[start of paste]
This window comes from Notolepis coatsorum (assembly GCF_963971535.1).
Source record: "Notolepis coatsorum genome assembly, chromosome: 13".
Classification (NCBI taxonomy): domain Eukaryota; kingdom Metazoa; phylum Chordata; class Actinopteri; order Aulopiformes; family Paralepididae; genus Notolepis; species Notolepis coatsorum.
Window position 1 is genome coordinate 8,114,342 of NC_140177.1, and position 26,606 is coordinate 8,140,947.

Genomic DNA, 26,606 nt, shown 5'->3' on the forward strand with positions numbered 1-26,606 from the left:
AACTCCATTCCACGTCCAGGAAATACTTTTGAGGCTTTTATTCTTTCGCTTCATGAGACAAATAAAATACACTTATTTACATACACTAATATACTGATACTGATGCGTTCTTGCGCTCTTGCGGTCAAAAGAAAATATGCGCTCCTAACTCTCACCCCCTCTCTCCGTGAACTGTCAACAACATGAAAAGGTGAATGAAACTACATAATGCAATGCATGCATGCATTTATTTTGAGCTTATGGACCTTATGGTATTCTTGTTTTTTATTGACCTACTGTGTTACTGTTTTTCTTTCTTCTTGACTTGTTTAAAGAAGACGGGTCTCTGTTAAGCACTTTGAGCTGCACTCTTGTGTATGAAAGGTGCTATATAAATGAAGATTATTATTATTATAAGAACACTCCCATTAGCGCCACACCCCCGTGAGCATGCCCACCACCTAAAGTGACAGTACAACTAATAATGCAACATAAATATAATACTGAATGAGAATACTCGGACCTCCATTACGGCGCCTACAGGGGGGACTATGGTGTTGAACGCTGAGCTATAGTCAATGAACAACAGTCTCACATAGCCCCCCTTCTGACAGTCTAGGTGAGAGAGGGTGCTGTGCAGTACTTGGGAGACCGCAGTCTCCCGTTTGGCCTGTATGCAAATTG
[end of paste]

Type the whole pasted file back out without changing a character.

This window comes from Notolepis coatsorum (assembly GCF_963971535.1).
Source record: "Notolepis coatsorum genome assembly, chromosome: 13".
Classification (NCBI taxonomy): domain Eukaryota; kingdom Metazoa; phylum Chordata; class Actinopteri; order Aulopiformes; family Paralepididae; genus Notolepis; species Notolepis coatsorum.
Window position 1 is genome coordinate 8,114,342 of NC_140177.1, and position 26,606 is coordinate 8,140,947.

Genomic DNA, 26,606 nt, shown 5'->3' on the forward strand with positions numbered 1-26,606 from the left:
AACTCCATTCCACGTCCAGGAAATACTTTTGAGGCTTTTATTCTTTCGCTTCATGAGACAAATAAAATACACTTATTTACATACACTAATATACTGATACTGATGCGTTCTTGCGCTCTTGCGGTCAAAAGAAAATATGCGCTCCTAACTCTCACCCCCTCTCTCCGTGAACTGTCAACAACATGAAAAGGTGAATGAAACTACATAATGCAATGCATGCATGCATTTATTTTGAGCTTATGGACCTTATGGTATTCTTGTTTTTTATTGACCTACTGTGTTACTGTTTTTCTTTCTTCTTGACTTGTTTAAAGAAGACGGGTCTCTGTTAAGCACTTTGAGCTGCACTCTTGTGTATGAAAGGTGCTATATAAATGAAGATTATTATTATTATAAGAACACTCCCATTAGCGCCACACCCCCGTGAGCATGCCCACCACCTAAAGTGACAGTACAACTAATAATGCAACATAAATATAATACTGAATGAGAATACTCGGACCTCCATTACGGCGCCTACAGGGGGGACTATGGTGTTGAACGCTGAGCTATAGTCAATGAACAACAGTCTCACATAGCCCCCCTTCTGACAGTCTAGGTGAGAGAGGGTGCTGTGCAGTACTTGGGAGACCGCAGTCTCCCGTTTGGCCTGTATGCAAATTG